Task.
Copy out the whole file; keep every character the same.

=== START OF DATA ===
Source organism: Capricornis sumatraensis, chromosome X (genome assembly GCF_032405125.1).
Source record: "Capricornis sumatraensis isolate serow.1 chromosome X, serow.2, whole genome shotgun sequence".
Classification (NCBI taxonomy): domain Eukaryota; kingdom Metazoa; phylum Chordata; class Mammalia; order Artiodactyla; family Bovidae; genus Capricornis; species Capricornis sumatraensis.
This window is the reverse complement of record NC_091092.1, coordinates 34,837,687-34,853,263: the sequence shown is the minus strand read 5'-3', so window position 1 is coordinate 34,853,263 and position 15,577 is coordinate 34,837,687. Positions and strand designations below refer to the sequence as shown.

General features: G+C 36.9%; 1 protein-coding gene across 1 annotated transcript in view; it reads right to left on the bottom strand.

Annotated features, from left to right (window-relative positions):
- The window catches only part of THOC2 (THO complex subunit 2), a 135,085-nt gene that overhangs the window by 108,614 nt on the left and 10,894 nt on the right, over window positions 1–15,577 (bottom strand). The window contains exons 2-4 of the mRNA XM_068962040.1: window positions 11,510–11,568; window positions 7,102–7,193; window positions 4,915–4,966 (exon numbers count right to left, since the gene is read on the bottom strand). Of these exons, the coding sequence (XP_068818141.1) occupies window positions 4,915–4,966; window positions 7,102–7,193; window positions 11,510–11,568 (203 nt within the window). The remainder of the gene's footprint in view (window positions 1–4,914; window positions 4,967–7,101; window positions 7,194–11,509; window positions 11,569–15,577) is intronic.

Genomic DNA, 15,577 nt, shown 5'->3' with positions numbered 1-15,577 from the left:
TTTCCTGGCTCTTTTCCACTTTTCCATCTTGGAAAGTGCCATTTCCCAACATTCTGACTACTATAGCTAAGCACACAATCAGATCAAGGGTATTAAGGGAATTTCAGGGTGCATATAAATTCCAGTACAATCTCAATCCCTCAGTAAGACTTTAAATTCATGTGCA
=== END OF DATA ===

Source organism: Capricornis sumatraensis, chromosome X (genome assembly GCF_032405125.1).
Source record: "Capricornis sumatraensis isolate serow.1 chromosome X, serow.2, whole genome shotgun sequence".
Classification (NCBI taxonomy): domain Eukaryota; kingdom Metazoa; phylum Chordata; class Mammalia; order Artiodactyla; family Bovidae; genus Capricornis; species Capricornis sumatraensis.
This window is the reverse complement of record NC_091092.1, coordinates 34,837,687-34,853,263: the sequence shown is the minus strand read 5'-3', so window position 1 is coordinate 34,853,263 and position 15,577 is coordinate 34,837,687. Positions and strand designations below refer to the sequence as shown.

General features: G+C 36.9%; 1 protein-coding gene across 1 annotated transcript in view; it reads right to left on the bottom strand.

Annotated features, from left to right (window-relative positions):
- The window catches only part of THOC2 (THO complex subunit 2), a 135,085-nt gene that overhangs the window by 108,614 nt on the left and 10,894 nt on the right, over window positions 1–15,577 (bottom strand). The window contains exons 2-4 of the mRNA XM_068962040.1: window positions 11,510–11,568; window positions 7,102–7,193; window positions 4,915–4,966 (exon numbers count right to left, since the gene is read on the bottom strand). Of these exons, the coding sequence (XP_068818141.1) occupies window positions 4,915–4,966; window positions 7,102–7,193; window positions 11,510–11,568 (203 nt within the window). The remainder of the gene's footprint in view (window positions 1–4,914; window positions 4,967–7,101; window positions 7,194–11,509; window positions 11,569–15,577) is intronic.

Genomic DNA, 15,577 nt, shown 5'->3' with positions numbered 1-15,577 from the left:
TTTCCTGGCTCTTTTCCACTTTTCCATCTTGGAAAGTGCCATTTCCCAACATTCTGACTACTATAGCTAAGCACACAATCAGATCAAGGGTATTAAGGGAATTTCAGGGTGCATATAAATTCCAGTACAATCTCAATCCCTCAGTAAGACTTTAAATTCATGTGCA